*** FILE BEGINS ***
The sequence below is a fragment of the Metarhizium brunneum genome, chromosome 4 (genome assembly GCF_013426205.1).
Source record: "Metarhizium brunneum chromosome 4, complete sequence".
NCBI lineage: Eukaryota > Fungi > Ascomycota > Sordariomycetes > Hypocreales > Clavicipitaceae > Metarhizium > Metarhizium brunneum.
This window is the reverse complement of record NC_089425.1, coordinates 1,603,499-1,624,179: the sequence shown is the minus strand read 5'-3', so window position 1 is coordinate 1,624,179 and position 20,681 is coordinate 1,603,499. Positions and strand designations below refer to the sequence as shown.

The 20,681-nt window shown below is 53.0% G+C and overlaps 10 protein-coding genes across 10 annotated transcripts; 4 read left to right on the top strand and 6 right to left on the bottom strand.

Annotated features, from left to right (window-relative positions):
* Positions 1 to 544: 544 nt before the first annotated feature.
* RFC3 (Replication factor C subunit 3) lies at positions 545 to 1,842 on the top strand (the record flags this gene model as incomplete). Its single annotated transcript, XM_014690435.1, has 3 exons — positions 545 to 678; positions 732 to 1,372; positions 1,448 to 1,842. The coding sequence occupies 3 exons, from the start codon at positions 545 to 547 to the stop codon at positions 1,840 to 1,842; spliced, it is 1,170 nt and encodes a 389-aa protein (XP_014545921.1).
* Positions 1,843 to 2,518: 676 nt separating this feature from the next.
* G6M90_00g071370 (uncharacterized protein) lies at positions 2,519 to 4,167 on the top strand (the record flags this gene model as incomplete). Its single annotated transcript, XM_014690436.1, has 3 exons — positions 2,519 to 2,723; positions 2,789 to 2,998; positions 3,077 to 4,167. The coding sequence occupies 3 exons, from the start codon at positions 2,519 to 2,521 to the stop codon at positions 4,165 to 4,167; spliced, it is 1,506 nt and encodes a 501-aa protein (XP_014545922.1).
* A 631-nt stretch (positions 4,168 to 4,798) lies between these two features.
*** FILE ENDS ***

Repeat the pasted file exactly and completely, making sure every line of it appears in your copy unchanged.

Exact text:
The sequence below is a fragment of the Metarhizium brunneum genome, chromosome 4 (genome assembly GCF_013426205.1).
Source record: "Metarhizium brunneum chromosome 4, complete sequence".
NCBI lineage: Eukaryota > Fungi > Ascomycota > Sordariomycetes > Hypocreales > Clavicipitaceae > Metarhizium > Metarhizium brunneum.
This window is the reverse complement of record NC_089425.1, coordinates 1,603,499-1,624,179: the sequence shown is the minus strand read 5'-3', so window position 1 is coordinate 1,624,179 and position 20,681 is coordinate 1,603,499. Positions and strand designations below refer to the sequence as shown.

The 20,681-nt window shown below is 53.0% G+C and overlaps 10 protein-coding genes across 10 annotated transcripts; 4 read left to right on the top strand and 6 right to left on the bottom strand.

Annotated features, from left to right (window-relative positions):
* Positions 1 to 544: 544 nt before the first annotated feature.
* RFC3 (Replication factor C subunit 3) lies at positions 545 to 1,842 on the top strand (the record flags this gene model as incomplete). Its single annotated transcript, XM_014690435.1, has 3 exons — positions 545 to 678; positions 732 to 1,372; positions 1,448 to 1,842. The coding sequence occupies 3 exons, from the start codon at positions 545 to 547 to the stop codon at positions 1,840 to 1,842; spliced, it is 1,170 nt and encodes a 389-aa protein (XP_014545921.1).
* Positions 1,843 to 2,518: 676 nt separating this feature from the next.
* G6M90_00g071370 (uncharacterized protein) lies at positions 2,519 to 4,167 on the top strand (the record flags this gene model as incomplete). Its single annotated transcript, XM_014690436.1, has 3 exons — positions 2,519 to 2,723; positions 2,789 to 2,998; positions 3,077 to 4,167. The coding sequence occupies 3 exons, from the start codon at positions 2,519 to 2,521 to the stop codon at positions 4,165 to 4,167; spliced, it is 1,506 nt and encodes a 501-aa protein (XP_014545922.1).
* A 631-nt stretch (positions 4,168 to 4,798) lies between these two features.